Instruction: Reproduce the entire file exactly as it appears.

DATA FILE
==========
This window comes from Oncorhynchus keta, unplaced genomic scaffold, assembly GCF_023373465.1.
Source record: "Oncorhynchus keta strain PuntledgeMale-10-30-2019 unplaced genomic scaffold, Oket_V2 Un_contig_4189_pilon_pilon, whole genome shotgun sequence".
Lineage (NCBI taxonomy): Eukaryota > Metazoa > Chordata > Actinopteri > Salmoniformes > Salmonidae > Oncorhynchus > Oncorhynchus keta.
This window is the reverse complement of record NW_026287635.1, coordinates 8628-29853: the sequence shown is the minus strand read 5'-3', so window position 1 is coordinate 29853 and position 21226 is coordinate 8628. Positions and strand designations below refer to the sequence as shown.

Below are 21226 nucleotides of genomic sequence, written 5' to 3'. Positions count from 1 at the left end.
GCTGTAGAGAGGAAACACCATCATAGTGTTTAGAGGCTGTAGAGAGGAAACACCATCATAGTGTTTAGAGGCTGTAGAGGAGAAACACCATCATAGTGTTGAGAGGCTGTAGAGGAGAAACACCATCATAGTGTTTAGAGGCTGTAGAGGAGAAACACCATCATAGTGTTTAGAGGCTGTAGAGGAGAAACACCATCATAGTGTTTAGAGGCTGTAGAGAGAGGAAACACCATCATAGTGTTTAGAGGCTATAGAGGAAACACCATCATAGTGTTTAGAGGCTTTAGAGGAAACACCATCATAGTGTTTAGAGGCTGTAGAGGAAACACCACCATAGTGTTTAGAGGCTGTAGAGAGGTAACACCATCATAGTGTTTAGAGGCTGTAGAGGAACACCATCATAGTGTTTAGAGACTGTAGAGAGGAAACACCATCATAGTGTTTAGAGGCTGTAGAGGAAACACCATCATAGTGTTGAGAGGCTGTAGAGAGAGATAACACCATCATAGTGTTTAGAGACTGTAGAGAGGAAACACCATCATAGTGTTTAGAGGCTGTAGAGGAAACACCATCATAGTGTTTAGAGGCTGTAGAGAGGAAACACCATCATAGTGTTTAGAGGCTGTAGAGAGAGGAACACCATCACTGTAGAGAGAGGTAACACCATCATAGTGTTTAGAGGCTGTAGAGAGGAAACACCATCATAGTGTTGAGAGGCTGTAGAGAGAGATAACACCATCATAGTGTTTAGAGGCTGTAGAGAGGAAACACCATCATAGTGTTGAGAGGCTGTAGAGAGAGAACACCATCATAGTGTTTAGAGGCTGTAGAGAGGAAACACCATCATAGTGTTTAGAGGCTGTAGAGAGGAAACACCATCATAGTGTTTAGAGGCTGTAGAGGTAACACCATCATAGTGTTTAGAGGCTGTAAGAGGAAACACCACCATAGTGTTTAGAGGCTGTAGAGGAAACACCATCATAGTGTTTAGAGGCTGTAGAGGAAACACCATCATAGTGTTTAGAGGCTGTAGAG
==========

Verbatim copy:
This window comes from Oncorhynchus keta, unplaced genomic scaffold, assembly GCF_023373465.1.
Source record: "Oncorhynchus keta strain PuntledgeMale-10-30-2019 unplaced genomic scaffold, Oket_V2 Un_contig_4189_pilon_pilon, whole genome shotgun sequence".
Lineage (NCBI taxonomy): Eukaryota > Metazoa > Chordata > Actinopteri > Salmoniformes > Salmonidae > Oncorhynchus > Oncorhynchus keta.
This window is the reverse complement of record NW_026287635.1, coordinates 8628-29853: the sequence shown is the minus strand read 5'-3', so window position 1 is coordinate 29853 and position 21226 is coordinate 8628. Positions and strand designations below refer to the sequence as shown.

Below are 21226 nucleotides of genomic sequence, written 5' to 3'. Positions count from 1 at the left end.
GCTGTAGAGAGGAAACACCATCATAGTGTTTAGAGGCTGTAGAGAGGAAACACCATCATAGTGTTTAGAGGCTGTAGAGGAGAAACACCATCATAGTGTTGAGAGGCTGTAGAGGAGAAACACCATCATAGTGTTTAGAGGCTGTAGAGGAGAAACACCATCATAGTGTTTAGAGGCTGTAGAGGAGAAACACCATCATAGTGTTTAGAGGCTGTAGAGAGAGGAAACACCATCATAGTGTTTAGAGGCTATAGAGGAAACACCATCATAGTGTTTAGAGGCTTTAGAGGAAACACCATCATAGTGTTTAGAGGCTGTAGAGGAAACACCACCATAGTGTTTAGAGGCTGTAGAGAGGTAACACCATCATAGTGTTTAGAGGCTGTAGAGGAACACCATCATAGTGTTTAGAGACTGTAGAGAGGAAACACCATCATAGTGTTTAGAGGCTGTAGAGGAAACACCATCATAGTGTTGAGAGGCTGTAGAGAGAGATAACACCATCATAGTGTTTAGAGACTGTAGAGAGGAAACACCATCATAGTGTTTAGAGGCTGTAGAGGAAACACCATCATAGTGTTTAGAGGCTGTAGAGAGGAAACACCATCATAGTGTTTAGAGGCTGTAGAGAGAGGAACACCATCACTGTAGAGAGAGGTAACACCATCATAGTGTTTAGAGGCTGTAGAGAGGAAACACCATCATAGTGTTGAGAGGCTGTAGAGAGAGATAACACCATCATAGTGTTTAGAGGCTGTAGAGAGGAAACACCATCATAGTGTTGAGAGGCTGTAGAGAGAGAACACCATCATAGTGTTTAGAGGCTGTAGAGAGGAAACACCATCATAGTGTTTAGAGGCTGTAGAGAGGAAACACCATCATAGTGTTTAGAGGCTGTAGAGGTAACACCATCATAGTGTTTAGAGGCTGTAAGAGGAAACACCACCATAGTGTTTAGAGGCTGTAGAGGAAACACCATCATAGTGTTTAGAGGCTGTAGAGGAAACACCATCATAGTGTTTAGAGGCTGTAGAG